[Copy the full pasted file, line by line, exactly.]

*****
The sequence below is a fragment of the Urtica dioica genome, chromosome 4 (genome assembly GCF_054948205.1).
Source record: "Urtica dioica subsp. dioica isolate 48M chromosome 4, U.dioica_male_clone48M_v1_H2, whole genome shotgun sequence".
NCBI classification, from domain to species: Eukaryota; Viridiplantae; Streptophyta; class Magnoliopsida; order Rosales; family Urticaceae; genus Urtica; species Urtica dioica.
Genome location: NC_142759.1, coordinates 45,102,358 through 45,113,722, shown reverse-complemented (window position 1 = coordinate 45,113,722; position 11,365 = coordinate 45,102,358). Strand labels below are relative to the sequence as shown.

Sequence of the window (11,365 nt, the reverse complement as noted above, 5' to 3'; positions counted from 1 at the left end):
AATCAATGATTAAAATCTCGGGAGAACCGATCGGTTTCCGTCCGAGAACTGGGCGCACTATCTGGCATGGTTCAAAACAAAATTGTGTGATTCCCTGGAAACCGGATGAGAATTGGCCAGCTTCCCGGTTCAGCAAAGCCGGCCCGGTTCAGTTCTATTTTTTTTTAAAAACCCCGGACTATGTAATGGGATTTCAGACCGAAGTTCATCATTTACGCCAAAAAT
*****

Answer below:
The sequence below is a fragment of the Urtica dioica genome, chromosome 4 (genome assembly GCF_054948205.1).
Source record: "Urtica dioica subsp. dioica isolate 48M chromosome 4, U.dioica_male_clone48M_v1_H2, whole genome shotgun sequence".
NCBI classification, from domain to species: Eukaryota; Viridiplantae; Streptophyta; class Magnoliopsida; order Rosales; family Urticaceae; genus Urtica; species Urtica dioica.
Genome location: NC_142759.1, coordinates 45,102,358 through 45,113,722, shown reverse-complemented (window position 1 = coordinate 45,113,722; position 11,365 = coordinate 45,102,358). Strand labels below are relative to the sequence as shown.

Sequence of the window (11,365 nt, the reverse complement as noted above, 5' to 3'; positions counted from 1 at the left end):
AATCAATGATTAAAATCTCGGGAGAACCGATCGGTTTCCGTCCGAGAACTGGGCGCACTATCTGGCATGGTTCAAAACAAAATTGTGTGATTCCCTGGAAACCGGATGAGAATTGGCCAGCTTCCCGGTTCAGCAAAGCCGGCCCGGTTCAGTTCTATTTTTTTTTAAAAACCCCGGACTATGTAATGGGATTTCAGACCGAAGTTCATCATTTACGCCAAAAAT